• 25% – Dr. Norman Hertz when asked by the Supreme Court of Arizona
  • 30% – R. Allen Reese, manager of the Graduate Research Institute of Hull U. in the United Kingdom
  • 36% – H. W. Vanderleest (1996) response rate achieved after a reminder
  • 38% – in Slovenia where surveys are uncommon
  • 50% – Babbie (1990, 1998)
  • 60% – Kiess & Bloomquist (1985) to avoid bias by the most happy/unhappy respondents only
  • 60% – AAPOR study looking at minimum standards for publishability in key journals
  • 70% – Don A. Dillman (1974, 2000)
  • 75% – Bailey (1987) cited in Hager et al. (2003 in Nonprofit and Voluntary Sector Quarterly, pp. 252-267)

In addition, various studies described their response rate as “acceptable” at 10%, 54%, and 65%, while others on the American Psychological Association website reported caveats regarding non-responder differences for studies with 38.9%, 40% and 42% response rates.

It’s enough to make one’s head spin. And population surveys of employees or group members have different standards for acceptable response rates than the general population. In smaller populations such as these, it becomes difficult to compare subsets of the overall group, even with a high response rate, because the statistics lack the necessary power.

To make matters worse, there is good evidence that response rates for telephone surveys are declining. Reasons for this include increasing concerns about invasion of privacy and misuse of personal information; increased use of call display to filter calls; cynicism (especially among Gen Xers); reduced civic participation in general; and increased requests for survey participation—particularly in satisfaction surveys and program evaluations. (For example, my last car purchase resulted in three surveys from the dealership and Honda Canada.)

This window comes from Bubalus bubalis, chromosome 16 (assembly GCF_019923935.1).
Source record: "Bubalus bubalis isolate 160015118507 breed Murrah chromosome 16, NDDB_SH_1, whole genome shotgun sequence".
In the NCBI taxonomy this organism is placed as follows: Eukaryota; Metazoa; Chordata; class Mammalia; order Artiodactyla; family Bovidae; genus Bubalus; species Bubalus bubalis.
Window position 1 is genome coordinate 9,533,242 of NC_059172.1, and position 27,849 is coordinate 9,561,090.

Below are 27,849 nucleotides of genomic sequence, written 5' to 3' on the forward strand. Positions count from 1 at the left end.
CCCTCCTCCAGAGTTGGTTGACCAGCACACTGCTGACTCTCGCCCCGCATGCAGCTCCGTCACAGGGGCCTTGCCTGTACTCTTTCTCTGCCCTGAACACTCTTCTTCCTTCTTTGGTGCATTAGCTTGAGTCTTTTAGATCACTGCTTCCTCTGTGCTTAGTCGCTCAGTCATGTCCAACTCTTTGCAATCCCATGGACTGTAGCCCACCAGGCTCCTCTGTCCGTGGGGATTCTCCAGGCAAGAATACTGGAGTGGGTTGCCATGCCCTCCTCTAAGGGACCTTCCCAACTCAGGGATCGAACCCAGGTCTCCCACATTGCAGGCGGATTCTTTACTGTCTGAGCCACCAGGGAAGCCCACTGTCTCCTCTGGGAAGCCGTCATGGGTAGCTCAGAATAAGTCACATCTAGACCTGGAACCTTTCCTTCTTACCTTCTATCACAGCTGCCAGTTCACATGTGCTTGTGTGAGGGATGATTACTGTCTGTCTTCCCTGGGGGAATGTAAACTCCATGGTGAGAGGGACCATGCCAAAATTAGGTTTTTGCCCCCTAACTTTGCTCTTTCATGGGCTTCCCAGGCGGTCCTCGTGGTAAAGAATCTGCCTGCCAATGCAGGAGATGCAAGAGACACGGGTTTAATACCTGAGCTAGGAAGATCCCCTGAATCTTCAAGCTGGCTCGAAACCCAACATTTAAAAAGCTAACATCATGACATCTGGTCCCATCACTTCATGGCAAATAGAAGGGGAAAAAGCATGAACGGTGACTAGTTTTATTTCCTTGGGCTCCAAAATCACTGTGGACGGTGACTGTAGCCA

It’s about representativeness

Response rate is not the best way to judge the accuracy of survey results, but representativeness of respondents is. Not all demographic characteristics make a difference. Gary Langer of the ABC News Polling Unit described an instance in which repeated surveys gave the same pattern of answers, even though the respondents differed significantly in demographic characteristics. The main advantage of a high rate of response is in reducing the possibility of a non-representative sample.

Entry filed under: Management, Research. Tags: , , , .

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4 Comments Add your own

  • 1. Tina Dole  |  September 4, 2012 at 11:31 am

    I am thinking about participating in paid surveys. I have a few friends that do them and make pretty good money. It seems like an easy, worthwhile job.

    Reply
    • 2. kkbiersdorff  |  September 4, 2012 at 11:55 am

      Hi Tina. I respond to surveys for frequent flier points and I can tell you that you will not “make pretty good money.” So if your comment here is just for advertising, you may want to withdraw it now. While most of the ones I respond to are legitimate and well-thought out, a few have glaring glitches, while others collect more information than they need to be sure you “qualify.”

      These surveys use a “stratified random sampling process,” which means that they use the breakdown of population by gender, age, income and education (at the very least) to ensure that the sample characteristics match the population characteristics. So, if their sample already has enough responses from your gender, age group, etc., you will “not qualify” for the remainder of the survey and, as a result, get a minimal payout. On the other hand, you will have expended minimal time, and, as they say, time is money. These surveys have potential flaws. For instance, they are only completed by people who use the Internet and who are willing to do Internet market surveys. If the population whose behaviour you want to predict are Internet users (and Internet survey completers), then you are fine. If you are hoping to sell to a market that includes people not addicted to the Internet, then your sample will give you unhelpful information. They also eliminate people who work for PR and marketing companies and, sometimes, people in those industries who are independent. I understand the reasons, but it does limit their sample characteristics.